Joe Pike,Political Investigations Correspondent

PA Media Darren RodwellPA Media

A Labour candidate said he asked police not to respond if they were contacted by a resident he was planning to confront at their home.

Council leader Darren Rodwell claimed he used official systems to find the address of the person who had threatened him online.

“I found out where the person lived,” he told a podcast, “because I have the ways and means – so I used them.”

He added: “My office phoned the police up and said the leader wants to let you know: ‘Don’t worry if you get a call from this address’.”

Cllr Rodwell is Labour’s general election candidate in Barking and the leader of Barking and Dagenham Council. It is unclear if he confronted the person at their home.

‘To have me taken out’

Mr Rodwell and the Labour Party have not responded to requests for comment.

Cllr Rodwell said the incident in 2022 was prompted by the setting up of a Facebook page which aimed “to have me taken out”.

A few weeks later, he told the legal firm Mishcon De Reya’s “Property She” podcast: “I approached the police and they said: ‘Oh there’s nothing we can do, it’s not a direct threat.’”

“I found out where the person lived because you know I have the ways and means so, I used them.

“And so I phoned, or my office phoned the police up and said the leader wants to let you know, don’t worry if you get a phone call from this address.

“But it’s only him going round there asking why they think they could do a [Facebook] page to have him taken out.”

Cllr Rodwell also recounted how, in a separate incident, he chased two men down the street with a baseball bat after they attacked his home.

The Data Protection Act means there are strict rules for how personal details like addresses can be obtained, including within local government.

The Metropolitan Police have declined to comment.

Left-wing Labour campaign group Momentum has called for Mr Rodwell to be removed as a candidate.

“Darren Rodwell’s position as a Labour candidate is completely untenable”, a spokesperson said.

“If Labour’s commitment to progressive values and proper processes means anything, he must be removed. Anything less would be an insult to the people of Barking.”

‘Worst tan’ comments

Darren Rodwell is seen as one of Labour’s rising stars but has made headlines in recent years for a string of gaffes.

In 2022 he publicly apologised after saying he had the “worst tan possible for a black man” at a Black History Month event.

The BBC has since discovered he privately dismissed criticism of the comments as being “part of a smear campaign” against him.

Despite apologising for what he called “extremely stupid and embarrassing” comments, a leaked email appears to show Cllr Rodwell playing down the remarks when confronted by a constituent.

“What I can tell you [is] it was part of a smear campaign against me”, he wrote.

A Labour spokesperson said the party had “dealt with this matter at the time in line with its rules and procedures”.

“Darren Rodwell offered an unreserved apology for these remarks when the video was first circulated in 2022,” the spokesperson added.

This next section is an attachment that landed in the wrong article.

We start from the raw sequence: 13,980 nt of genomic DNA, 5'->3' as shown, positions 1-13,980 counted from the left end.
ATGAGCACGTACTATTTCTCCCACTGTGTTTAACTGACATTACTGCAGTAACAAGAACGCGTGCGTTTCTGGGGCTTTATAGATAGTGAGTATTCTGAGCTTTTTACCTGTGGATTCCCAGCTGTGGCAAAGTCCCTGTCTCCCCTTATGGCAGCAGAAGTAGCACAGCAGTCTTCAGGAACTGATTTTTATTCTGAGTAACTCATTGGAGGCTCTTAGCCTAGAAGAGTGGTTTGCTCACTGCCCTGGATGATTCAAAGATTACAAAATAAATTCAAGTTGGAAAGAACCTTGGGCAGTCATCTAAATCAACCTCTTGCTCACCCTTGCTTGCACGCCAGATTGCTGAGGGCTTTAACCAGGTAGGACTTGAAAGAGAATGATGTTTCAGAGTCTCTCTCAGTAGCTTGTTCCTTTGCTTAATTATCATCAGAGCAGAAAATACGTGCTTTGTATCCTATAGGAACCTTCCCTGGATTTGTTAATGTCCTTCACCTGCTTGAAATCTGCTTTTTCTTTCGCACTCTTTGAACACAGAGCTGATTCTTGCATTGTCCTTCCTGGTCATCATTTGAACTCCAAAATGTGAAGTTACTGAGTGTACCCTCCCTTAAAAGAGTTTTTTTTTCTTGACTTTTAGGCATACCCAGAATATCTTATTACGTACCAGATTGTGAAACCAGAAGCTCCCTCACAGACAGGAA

At an event marking Black History Month, he told the audience: “You might have noticed that I’ve got the worst tan possible for a black man.”

Wearing a kufi, a hat traditional in parts of Africa, he added: “But I have the passion and the rhythm of the African and the Caribbean. I used to do swing dance, because I used to love jiggling about.”

Labour investigated Mr Rodwell, and cleared him after an interview by the party’s National Executive Committee (NEC).

A Labour party spokesperson said after the investigation: “The Labour Party takes all complaints extremely seriously and they are fully investigated in line with our rules and procedures, and any appropriate disciplinary action is taken.”

Fighting the BNP

Darren Rodwell is credited with playing a central role in campaigning against Nick Griffin, the leader of the far-right British National Party, in Barking at the 2010 election.

He was subject to death threats and recounted “someone putting a Stanley knife to my throat when I was going to the toilet” at the election count.

More recently, he attracted criticism for hanging a “Darren Rodwell for Barking” banner on some gravestones.

He said at the time that he “wasn’t being disrespectful” and the banner was there temporarily while his team were fetching more straps.

The council leader also made headlines after threatening to evict housing tenants who did not report knife crime. He later said his comments had been “sensationalised to make me sound like I was some sort of Mussolini”.

In the past five and a half years, Mr Rodwell has received more than £20,000 in gifts and hospitality.

This includes £12,448 in West Ham tickets and hospitality from a single construction firm after they secured permission to build film studios in the area.

Mr Rodwell strongly denied any suggestion he had pushed through the deals in expectation that he would be treated by the studio companies.

“All the major deals were done before they got the box and planning is different to what I can do, I am the executive,” he told The Guardian.

Other candidates in the Barking constituency include Simon Anthony of the Green Party, Liberal Democrat Charley Hasted, Reform UK’s Clive Peacock and Hamid Shah for the Workers Party.

A full list of candidates will be available on the BBC News website after nominations close.



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